Panel urges SES revamp

"Urgent Business for America: Revitalizing the Federal Government for the 21st Century"

Dividing the Senior Executive Service into a corps of executive managers and a corps of professional technical experts is one of 14 recommendations the National Commission on the Public Service released Jan. 7.

Many senior executives have been forced to take on management jobs to advance in their careers, but many of them are in fact technologists and scientists, not managers, the commission said.

Dividing them into two groups would allow agencies to introduce managers and technologists from the public and private sectors, encourage mobility for managers across agencies and provide separate compensation for each group, the commission said.

"People have been promoted into executive roles who don't want to be there," but the pay is better, said Constance Horner, a member of the commission and former Office of Personnel Management director.

The suggestion makes sense, said Fred Thompson, former assistant director for consulting and marketing at the Treasury Department's chief information officer's office. "I think it allows a more dynamic structure like what you see in industry," he said. It would allow people to move around within government and in and out of management roles, as the SES was initially designed to do, he said.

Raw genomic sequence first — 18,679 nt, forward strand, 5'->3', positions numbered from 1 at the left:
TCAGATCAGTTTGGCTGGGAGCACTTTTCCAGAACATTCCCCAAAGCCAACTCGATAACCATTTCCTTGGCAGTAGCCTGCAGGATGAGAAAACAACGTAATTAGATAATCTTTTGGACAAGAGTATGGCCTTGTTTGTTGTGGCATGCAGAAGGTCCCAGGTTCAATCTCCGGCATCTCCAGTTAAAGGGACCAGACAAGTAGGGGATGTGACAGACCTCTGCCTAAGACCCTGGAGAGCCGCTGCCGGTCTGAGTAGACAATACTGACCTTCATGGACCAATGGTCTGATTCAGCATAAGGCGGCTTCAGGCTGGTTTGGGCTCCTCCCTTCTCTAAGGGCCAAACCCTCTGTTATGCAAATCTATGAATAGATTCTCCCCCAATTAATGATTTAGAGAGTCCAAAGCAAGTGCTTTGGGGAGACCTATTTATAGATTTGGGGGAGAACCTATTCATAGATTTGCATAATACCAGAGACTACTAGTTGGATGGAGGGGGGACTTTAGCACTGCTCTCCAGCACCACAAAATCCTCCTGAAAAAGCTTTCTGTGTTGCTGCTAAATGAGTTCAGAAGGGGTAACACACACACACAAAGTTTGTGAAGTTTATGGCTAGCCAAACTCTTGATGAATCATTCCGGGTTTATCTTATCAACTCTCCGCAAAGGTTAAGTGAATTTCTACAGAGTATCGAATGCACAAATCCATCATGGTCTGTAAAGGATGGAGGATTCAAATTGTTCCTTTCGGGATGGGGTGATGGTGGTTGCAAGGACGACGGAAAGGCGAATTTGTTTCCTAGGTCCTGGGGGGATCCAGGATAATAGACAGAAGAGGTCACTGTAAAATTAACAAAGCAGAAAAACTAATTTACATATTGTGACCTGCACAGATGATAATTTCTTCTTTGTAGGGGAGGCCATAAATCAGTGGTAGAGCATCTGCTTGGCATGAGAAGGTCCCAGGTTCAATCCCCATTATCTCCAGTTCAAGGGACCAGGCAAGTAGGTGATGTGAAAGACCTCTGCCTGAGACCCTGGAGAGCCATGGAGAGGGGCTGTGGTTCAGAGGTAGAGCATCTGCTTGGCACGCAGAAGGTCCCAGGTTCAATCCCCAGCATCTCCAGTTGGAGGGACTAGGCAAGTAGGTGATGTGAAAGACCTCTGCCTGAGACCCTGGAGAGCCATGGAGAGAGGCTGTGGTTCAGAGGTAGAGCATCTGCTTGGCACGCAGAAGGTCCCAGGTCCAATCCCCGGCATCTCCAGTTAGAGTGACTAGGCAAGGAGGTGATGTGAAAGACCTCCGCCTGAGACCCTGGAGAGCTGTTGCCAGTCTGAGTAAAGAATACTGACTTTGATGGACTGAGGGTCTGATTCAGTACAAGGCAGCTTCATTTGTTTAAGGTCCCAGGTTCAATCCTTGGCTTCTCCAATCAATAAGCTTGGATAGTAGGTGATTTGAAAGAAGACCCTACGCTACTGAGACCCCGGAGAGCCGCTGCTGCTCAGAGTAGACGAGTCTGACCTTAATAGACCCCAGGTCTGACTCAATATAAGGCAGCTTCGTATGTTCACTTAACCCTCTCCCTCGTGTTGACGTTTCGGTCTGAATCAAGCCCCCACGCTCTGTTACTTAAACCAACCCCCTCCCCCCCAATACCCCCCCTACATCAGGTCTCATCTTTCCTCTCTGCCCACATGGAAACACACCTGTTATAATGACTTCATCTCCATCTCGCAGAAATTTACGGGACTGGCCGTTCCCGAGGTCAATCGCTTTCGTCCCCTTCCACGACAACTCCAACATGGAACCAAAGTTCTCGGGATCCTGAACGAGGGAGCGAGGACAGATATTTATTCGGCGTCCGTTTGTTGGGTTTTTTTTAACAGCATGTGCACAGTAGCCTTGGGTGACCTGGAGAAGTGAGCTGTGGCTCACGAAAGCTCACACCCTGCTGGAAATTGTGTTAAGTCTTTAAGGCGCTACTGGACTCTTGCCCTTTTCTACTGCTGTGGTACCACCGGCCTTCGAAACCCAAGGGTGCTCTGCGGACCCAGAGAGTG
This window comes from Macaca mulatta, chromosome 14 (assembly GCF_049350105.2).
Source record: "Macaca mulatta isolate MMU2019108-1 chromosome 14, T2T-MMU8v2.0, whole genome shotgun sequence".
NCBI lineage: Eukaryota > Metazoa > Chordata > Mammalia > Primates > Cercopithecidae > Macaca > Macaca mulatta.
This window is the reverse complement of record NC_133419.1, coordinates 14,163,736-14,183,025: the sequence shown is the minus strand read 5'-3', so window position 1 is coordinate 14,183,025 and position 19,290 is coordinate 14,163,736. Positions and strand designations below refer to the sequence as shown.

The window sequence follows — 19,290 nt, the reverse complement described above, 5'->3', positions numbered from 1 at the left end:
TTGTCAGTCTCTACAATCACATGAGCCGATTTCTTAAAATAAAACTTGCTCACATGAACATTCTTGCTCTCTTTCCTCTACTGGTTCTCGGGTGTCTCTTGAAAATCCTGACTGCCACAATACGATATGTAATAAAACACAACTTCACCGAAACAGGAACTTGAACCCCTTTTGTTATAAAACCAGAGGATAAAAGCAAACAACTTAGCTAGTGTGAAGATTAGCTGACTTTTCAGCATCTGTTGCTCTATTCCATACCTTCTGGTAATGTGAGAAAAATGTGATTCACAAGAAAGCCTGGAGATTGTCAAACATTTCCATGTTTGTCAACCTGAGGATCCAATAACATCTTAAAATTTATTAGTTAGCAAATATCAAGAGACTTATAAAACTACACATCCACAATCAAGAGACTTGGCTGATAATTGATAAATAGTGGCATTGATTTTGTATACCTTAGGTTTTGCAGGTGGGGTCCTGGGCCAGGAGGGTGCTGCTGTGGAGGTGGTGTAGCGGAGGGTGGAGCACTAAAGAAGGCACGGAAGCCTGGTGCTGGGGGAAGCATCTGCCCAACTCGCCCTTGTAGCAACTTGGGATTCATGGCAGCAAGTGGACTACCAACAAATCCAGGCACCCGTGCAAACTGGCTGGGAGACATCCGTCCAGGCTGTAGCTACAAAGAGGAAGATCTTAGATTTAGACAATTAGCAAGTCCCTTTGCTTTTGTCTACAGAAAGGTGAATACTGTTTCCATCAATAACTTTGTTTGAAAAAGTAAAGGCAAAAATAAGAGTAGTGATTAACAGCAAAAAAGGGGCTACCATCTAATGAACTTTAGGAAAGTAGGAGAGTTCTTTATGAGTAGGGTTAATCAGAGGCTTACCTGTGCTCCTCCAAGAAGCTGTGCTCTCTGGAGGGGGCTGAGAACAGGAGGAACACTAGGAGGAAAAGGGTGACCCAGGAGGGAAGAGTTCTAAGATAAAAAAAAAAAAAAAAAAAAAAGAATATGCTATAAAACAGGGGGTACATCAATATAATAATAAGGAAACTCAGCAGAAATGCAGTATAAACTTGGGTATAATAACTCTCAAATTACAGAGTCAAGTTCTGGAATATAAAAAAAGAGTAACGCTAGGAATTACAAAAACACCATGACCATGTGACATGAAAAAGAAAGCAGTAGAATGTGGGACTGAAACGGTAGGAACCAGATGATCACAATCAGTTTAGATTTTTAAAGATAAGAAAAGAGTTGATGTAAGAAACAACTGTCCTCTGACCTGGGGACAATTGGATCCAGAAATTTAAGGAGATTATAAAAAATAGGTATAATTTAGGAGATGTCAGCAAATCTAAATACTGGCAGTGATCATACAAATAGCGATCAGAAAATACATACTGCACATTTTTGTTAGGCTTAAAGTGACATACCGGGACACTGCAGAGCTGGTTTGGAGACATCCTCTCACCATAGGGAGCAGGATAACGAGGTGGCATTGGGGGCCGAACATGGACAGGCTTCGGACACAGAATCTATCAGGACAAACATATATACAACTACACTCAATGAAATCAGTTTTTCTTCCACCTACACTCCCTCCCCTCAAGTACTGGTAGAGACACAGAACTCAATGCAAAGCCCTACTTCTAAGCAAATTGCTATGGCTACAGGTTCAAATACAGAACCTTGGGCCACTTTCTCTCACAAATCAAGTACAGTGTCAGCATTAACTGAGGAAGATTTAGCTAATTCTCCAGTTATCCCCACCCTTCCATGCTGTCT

One goal of the GS-2210 information technology management job series introduced 18 months ago, Thompson added, was to allow people to advance without requiring that they manage a certain number of people.

In general, the commission recommended first a "fundamental reorganization" of the federal government.

Commission Chairman Paul Volcker said OPM and the Office of Management and Budget have been briefed on the report. "We have provided a beautiful architectural rendering," he said. Now it's up to the "engineers," including Congress, to create the blueprint.

Featured

  • Defense
    Ryan D. McCarthy being sworn in as Army Secretary Oct. 10, 2019. (Photo credit: Sgt. Dana Clarke/U.S. Army)

    Army wants to spend nearly $1B on cloud, data by 2025

    Army Secretary Ryan McCarthy said lack of funding or a potential delay in the JEDI cloud bid "strikes to the heart of our concern."

  • Congress
    Rep. Jim Langevin (D-R.I.) at the Hack the Capitol conference Sept. 20, 2018

    Jim Langevin's view from the Hill

    As chairman of of the Intelligence and Emerging Threats and Capabilities subcommittee of the House Armed Services Committe and a member of the House Homeland Security Committee, Rhode Island Democrat Jim Langevin is one of the most influential voices on cybersecurity in Congress.

Stay Connected

FCW INSIDER

Sign up for our newsletter.

I agree to this site's Privacy Policy.